Every playoff matchup will receive a once-over prior to puck drop this week, including Bourne’s prediction, explanation and final thought on each. He does not hate your team. He does not love your team. He is just talking hockey.

Previously: #2 St. Louis Blues vs. #7 San Jose Sharks

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#3 Phoenix Coyotes vs. #6 Chicago Blackhawks

Season matchup: Phoenix had the advantage, 3-1

Who wins the series: Coyotes

How many games: Seven

Please do explain:

On it.

The Pacific Division champion Phoenix Coyotes (97 points) enter the playoffs as a #3 seed this year, and welcome the sixth seeded Chicago Blackhawks who just limped into playoffs with….wait, what’s that? 101 points? Stupid divisions.

Like it or not, the Coyotes once again start off playoffs with the “underdog” label, only this time they’ve got the added bonus of home ice advantage.

First, some notable numbers:

The Chicago Blackhawks have had a potent offense for years now, and they kept it going strong – they scored 2.94 goals-per-game, which was the 6th highest total in the League. When the Coyotes win, they tend to go about it a little differently – they’re 18th in goals-per-game (2.56), but they’re 5th in goals-allowed-per-game, with a stingy average of 2.37. The good news for the Coyotes, is that the Hawks aren’t nearly as tight in that department, giving up 2.82, which was 22nd in the league.

While stat-mining today, I found one thing a little confusing:

The Chicago Blackhawks have Jonathan Toews, Patrick Kane, Patrick Sharp, Marian Hossa, Duncan Keith, and Brent Seabrook. They were 6th in the league in goals-per-game. Yet their powerplay was an atrocity this season, 26th in the NHL, with a conversion rate of 15.2 percent. I thought that had to easily be the worst playplay in playoffs, but nope. The Yotes managed to finish 29th overall with a 13.6%(!) success rate. Please, please play 5-on-5.

(Chicago’s special teams as a whole were garbage. They’re 27th in the League in penalty killing, with a 78.1% average. Maybe that’ll help out the Yotes powerplay.)

As a team who relies on defense (or at least I thought they did), there was another stand-out stat for Phoenix. They’re 28th in the NHL in shots-allowed-per-game (31.6), which points to something else we need to talk about: goaltending.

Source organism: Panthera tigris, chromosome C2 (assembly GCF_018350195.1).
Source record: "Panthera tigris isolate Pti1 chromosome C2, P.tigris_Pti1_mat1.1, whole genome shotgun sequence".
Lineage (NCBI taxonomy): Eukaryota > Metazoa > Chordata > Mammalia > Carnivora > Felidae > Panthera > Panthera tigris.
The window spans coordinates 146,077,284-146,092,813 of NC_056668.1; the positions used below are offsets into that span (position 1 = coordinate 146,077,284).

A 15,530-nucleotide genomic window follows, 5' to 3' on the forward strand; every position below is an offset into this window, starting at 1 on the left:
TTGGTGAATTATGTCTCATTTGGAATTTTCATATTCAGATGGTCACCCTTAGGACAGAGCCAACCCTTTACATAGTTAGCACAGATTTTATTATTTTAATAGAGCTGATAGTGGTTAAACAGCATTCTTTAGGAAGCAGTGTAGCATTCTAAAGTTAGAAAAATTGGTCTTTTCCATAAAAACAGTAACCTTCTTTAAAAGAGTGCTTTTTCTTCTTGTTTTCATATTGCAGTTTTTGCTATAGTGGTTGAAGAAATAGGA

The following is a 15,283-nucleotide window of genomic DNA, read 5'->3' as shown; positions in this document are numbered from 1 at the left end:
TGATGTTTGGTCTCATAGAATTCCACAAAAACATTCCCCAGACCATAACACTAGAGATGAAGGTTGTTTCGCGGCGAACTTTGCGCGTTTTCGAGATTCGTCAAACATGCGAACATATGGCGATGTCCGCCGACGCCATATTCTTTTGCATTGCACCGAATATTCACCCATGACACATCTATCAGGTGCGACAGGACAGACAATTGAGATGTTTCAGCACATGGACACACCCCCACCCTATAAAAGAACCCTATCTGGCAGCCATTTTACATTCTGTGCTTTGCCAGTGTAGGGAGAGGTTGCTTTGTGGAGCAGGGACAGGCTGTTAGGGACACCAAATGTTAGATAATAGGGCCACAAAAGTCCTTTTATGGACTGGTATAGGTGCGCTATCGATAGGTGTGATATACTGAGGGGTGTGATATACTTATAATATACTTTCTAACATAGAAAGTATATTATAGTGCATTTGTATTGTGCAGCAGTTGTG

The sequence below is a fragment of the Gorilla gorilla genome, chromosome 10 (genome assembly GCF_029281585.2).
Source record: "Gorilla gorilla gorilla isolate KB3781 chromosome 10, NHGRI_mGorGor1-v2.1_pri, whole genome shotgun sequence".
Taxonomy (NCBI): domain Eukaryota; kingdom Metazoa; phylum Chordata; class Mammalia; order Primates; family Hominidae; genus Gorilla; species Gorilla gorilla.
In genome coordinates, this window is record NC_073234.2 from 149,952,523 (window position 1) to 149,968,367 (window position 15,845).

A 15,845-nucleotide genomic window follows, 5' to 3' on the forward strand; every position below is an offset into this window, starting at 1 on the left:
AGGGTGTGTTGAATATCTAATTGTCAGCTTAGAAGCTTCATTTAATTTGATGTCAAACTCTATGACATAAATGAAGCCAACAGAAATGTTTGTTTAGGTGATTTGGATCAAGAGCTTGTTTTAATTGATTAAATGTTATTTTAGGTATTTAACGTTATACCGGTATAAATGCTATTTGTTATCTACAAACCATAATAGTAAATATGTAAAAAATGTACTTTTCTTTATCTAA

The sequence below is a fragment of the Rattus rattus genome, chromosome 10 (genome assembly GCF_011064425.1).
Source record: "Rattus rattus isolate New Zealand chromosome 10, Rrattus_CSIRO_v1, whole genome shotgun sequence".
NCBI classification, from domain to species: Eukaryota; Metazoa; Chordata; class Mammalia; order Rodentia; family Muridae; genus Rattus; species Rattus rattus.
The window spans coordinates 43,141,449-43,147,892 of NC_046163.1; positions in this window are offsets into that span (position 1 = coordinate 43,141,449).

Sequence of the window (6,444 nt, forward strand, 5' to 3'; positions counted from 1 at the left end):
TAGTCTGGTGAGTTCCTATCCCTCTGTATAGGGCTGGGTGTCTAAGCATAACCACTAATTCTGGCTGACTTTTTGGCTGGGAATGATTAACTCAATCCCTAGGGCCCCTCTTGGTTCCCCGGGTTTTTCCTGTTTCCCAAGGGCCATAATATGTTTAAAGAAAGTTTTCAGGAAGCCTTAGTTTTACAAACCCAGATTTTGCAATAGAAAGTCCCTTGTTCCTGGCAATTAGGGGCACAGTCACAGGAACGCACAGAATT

While Phoenix’s skaters might not be able to hang in a skills contest with Chicago’s, Mike Smith has turned in a Vezina-contending season, piling up 38 wins with a .930 save percentage, and a 2.21 goals against. Corey Crawford had a better March, but he still finished with a .903 save percentage and a 2.72 goals against average. If Smith can keep up his stellar play, the Blackhawks can get all the shots they want – the Coyotes are still going to be in the game.

Jonathan Toews is making his return tonight for the Hawks, which is huge for them, but I still like the Coyotes to squeak out the series based basically on desperation and timing. Shane Doan has never won a playoff series. The team is talking with potential owners. They claimed the Pacific. It just seems like the right time to take the next step, and as a team who’s always won with a certain amount of ”how do they keep winning again?,” I see no reason for it stop now.

They have the advantage in the net, in team defense, and most importantly, behind the bench. Dave Tippett is the NHL’s best coach, and can adjust his team faster than any other coach.

It’ll be close, but in the end I think the Coyotes prevail.

What I’m excited to find out:

If Corey Crawford can keep from deflating his team.

You battle so. hard. in playoffs, for every inch, every shot, just everything. So when your team has solid coverage, and your tender lets in a softie under his arm, it just feels hopeless. At the very least, Crawford will need to play average to give the Blackhawks a chance to win.

Final thought:

Duncan Keith and Brent Seabrook are great defenders, but I like how Keith Yandle and Oliver Ekman-Larsson play just as much. If they can stay responsible defensively, I could see those two kicking in some big points for Phoenix and giving their team the push they need.